Gatherings

There is a tradition, during the “Ahavah Rabah” prayer leading up to the Sh’ma, to gather together the four tzitzit of the tallit and hold all of them in one hand. This represents gathering the four corners of the world (and probably other things – Jewish folk tradition is vast).

At Mishkan Shalom, a synagogue many of our members have belonged to, a tradition developed of everyone holding their tallitot over their heads,joining hands to create a tent/mishkan. Because this was so beautiful, and worked so well to create a physical metaphor for the community, we adapted it for our havurah. Since we took our name from the fringes/tzitzit, we pause before the Sh’ma to gather not our own tzitzit but each others. To do this, we stand, and gather close enough to create a circle in which we each grab hold of a tzitzit with each hand. Not all of us wear a tallit, but enough to do to always have enough fringes to connect us all. From within this circle, we do the following call and response, and then do the Sh’ma.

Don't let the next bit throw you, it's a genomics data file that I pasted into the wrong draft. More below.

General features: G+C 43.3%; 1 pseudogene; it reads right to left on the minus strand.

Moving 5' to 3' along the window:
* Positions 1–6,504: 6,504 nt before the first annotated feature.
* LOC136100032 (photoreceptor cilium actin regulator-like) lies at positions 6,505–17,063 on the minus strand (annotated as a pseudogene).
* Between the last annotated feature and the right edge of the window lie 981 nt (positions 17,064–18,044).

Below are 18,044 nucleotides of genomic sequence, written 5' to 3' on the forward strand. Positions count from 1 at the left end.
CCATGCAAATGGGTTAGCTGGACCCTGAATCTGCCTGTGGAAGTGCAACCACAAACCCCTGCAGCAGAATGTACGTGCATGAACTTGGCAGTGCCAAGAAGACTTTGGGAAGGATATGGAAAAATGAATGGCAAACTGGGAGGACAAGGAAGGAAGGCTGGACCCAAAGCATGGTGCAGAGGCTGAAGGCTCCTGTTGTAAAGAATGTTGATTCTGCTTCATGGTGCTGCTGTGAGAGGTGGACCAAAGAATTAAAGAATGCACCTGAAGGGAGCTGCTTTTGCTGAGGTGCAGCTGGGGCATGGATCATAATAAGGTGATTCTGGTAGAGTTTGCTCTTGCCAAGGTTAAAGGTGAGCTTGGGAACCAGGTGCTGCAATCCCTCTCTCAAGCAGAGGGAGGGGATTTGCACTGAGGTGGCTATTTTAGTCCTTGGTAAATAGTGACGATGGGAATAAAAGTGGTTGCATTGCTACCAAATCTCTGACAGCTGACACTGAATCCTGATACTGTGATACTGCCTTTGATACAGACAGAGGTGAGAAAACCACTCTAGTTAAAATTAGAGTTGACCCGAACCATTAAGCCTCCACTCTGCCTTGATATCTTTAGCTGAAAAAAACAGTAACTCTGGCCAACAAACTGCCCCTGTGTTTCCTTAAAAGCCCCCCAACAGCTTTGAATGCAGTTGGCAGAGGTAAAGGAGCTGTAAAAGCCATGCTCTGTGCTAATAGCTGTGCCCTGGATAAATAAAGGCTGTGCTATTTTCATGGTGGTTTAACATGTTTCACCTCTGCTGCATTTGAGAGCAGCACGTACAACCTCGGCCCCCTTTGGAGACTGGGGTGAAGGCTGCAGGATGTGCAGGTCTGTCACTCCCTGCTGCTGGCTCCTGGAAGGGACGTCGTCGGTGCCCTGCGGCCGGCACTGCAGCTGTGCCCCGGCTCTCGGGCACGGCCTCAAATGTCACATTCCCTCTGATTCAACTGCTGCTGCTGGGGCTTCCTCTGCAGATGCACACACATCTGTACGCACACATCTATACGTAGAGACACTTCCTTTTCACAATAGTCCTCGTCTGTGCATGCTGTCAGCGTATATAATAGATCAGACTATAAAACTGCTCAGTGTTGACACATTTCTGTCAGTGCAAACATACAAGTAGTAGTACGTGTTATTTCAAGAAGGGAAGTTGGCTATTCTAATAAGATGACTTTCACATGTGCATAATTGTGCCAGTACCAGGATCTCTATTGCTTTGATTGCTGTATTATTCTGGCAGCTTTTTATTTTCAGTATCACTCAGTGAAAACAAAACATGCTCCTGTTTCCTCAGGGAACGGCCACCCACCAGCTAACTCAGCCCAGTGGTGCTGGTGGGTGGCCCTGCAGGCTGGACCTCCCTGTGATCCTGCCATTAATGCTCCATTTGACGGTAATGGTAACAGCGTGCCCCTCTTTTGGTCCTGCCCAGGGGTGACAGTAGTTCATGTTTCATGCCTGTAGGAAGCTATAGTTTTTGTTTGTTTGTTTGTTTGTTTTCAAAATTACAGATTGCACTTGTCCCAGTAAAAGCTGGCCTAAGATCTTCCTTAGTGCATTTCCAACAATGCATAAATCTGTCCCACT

We also do a modified version during the High Holidays, which you’ll find below.

Gatherings
Elliott batTzedek

Gather your strengths
and gather your failures
Gather your kin
and gather your strangers
Gather what you love
and what you fear
Gather what you have lost
and what you have yet to find

Find the courage to proclaim
“All we gather is sacred”

Gatherings/High Holiday version
Elliott batTzedek

Gather your strengths
and gather your failures
Gather your kin
and gather your strangers
Gather what you love
and what you fear
Gather what you have done
and what you have left undone
Gather what you have lost
and what you have yet to find
Find the courage to proclaim
“All we gather is sacred”

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